Congrats CS!

Martha Smith
11 months ago

I talked to a friend of mine who’s on the men’s team for Stanford, and he told me that they were in extremely hard training for a long time and are doing a cycle and now have began their taper. He told me that top tier swimmers like Regan Smith, Torri Huske, Taylor Ruck, Brooke Forde, Kira Crage, Emma Wheal, etc are all gearing up for a fast championship season. With all that aside, I think the Stanford Women are doing great!

11 months ago

Kind of a yawn fest this am in Federal Way.

11 months ago

Remind me to skip the comment section whenever Stanford is involved. Yeesh, what a cesspool

Reply to  SCCOACH
11 months ago

Seriously. People blaming Stanford for US Olympic downfall. No one bats 1000. Alex Walsh was like .3 faster in 200 IM than she was in high school. If she was wearing a Stanford cap people would be saying she’s done.

Reply to  Swimfan
11 months ago

Phelps batted 1.000

11 months ago

Freshman Stanford swimmers stepping up in the 50.

Reply to  Swammer2009
11 months ago

No personal bests, hopefully they can swim PB on finals. Much better than mid season though. Stanford needs 21.XX flat start swimmers to be competitive in the sprint free relays though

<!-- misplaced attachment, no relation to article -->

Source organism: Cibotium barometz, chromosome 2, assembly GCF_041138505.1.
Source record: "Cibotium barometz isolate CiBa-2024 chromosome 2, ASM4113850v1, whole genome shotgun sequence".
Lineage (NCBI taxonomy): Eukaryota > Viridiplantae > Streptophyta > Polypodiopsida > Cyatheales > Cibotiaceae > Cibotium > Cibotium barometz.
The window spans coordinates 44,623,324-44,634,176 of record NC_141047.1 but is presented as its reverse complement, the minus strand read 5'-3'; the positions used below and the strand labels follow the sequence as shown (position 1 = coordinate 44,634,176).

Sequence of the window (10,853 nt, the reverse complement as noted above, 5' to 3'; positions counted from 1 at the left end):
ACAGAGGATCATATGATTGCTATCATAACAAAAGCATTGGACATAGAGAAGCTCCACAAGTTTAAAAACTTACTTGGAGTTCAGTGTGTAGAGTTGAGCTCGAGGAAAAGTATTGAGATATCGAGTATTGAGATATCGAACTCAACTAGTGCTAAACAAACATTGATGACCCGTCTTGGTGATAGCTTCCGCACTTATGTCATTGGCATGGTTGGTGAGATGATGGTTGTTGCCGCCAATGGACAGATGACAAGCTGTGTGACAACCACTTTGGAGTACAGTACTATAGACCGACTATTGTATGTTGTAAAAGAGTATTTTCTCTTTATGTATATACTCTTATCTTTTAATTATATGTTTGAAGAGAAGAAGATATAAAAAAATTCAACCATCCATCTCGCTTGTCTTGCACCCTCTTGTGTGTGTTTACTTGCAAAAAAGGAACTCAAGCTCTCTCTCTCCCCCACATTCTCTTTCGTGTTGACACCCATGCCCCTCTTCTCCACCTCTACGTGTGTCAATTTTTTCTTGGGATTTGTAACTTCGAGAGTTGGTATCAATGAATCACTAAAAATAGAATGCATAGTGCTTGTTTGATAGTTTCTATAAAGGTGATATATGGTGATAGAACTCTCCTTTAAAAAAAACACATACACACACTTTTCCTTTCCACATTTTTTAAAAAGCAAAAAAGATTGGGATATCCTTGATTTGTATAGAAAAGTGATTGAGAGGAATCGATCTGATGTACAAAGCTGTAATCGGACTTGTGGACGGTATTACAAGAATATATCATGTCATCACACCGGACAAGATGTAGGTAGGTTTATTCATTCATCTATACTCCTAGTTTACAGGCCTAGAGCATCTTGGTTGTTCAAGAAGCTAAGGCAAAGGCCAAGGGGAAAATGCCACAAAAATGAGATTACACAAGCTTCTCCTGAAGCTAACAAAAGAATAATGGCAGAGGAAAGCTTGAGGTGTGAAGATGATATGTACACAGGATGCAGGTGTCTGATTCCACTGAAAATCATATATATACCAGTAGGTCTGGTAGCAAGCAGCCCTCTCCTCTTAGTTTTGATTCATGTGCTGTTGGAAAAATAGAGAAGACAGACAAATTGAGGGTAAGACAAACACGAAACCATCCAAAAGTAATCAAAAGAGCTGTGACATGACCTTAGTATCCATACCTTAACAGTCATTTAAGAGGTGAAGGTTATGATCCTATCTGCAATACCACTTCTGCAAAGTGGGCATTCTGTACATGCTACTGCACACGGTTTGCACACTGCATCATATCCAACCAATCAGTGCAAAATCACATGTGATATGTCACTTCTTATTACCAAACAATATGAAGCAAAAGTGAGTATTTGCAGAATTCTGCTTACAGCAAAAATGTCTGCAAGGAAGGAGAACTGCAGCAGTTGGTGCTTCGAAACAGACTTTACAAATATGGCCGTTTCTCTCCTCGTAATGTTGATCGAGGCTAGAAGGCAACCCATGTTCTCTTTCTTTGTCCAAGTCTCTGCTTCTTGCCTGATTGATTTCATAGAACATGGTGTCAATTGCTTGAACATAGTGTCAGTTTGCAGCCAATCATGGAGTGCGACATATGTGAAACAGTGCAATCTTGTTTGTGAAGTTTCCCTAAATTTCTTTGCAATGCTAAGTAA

Reply to  Swammer2009
11 months ago

Only freshmen in the A or B final. It must have been a long season for them waiting all this time to finally pop a time close to their best. The cutline looks to be about 22.15 so lets see if the pac12 can bring some heat finally.

Niki Smanal
11 months ago

Isabel Gormley will win the 400 IM!

Reply to  Niki Smanal
11 months ago


11 months ago

Just gonna call it now. Cal is gonna win PAC-12s. UVA will win NCAA’s. The Stanford women will not be extremely fast at their conference meet (Examples: Isabel Gormley 4:56+, Lillie Nordmann 4:47+ in 500, Emma Wheal 22.4, etc). They will be all in for NC’s, but there is really no realistic way that they can get past UVA come march. Douglass will win 50 FR, 200 Breast, and will be top three in 100 FL. Alex Walsh will win 200 FL, 200/400 IM, Emma Weyant will be 3rd in 400 IM, 5th in 500 Free, 6th in 1650, and Gretchen Walsh will be top 3 probably in her 3 events as well. Torri will win the 100 FR at… Read more »

Reply to  Maria
11 months ago

Sorry boo, but Torri ain’t going 45.8. She’s been 47.3 as her fastest. As much as I have been barking about the Stanford performances, I think people could agree that 45.8 this year isn’t too realistic.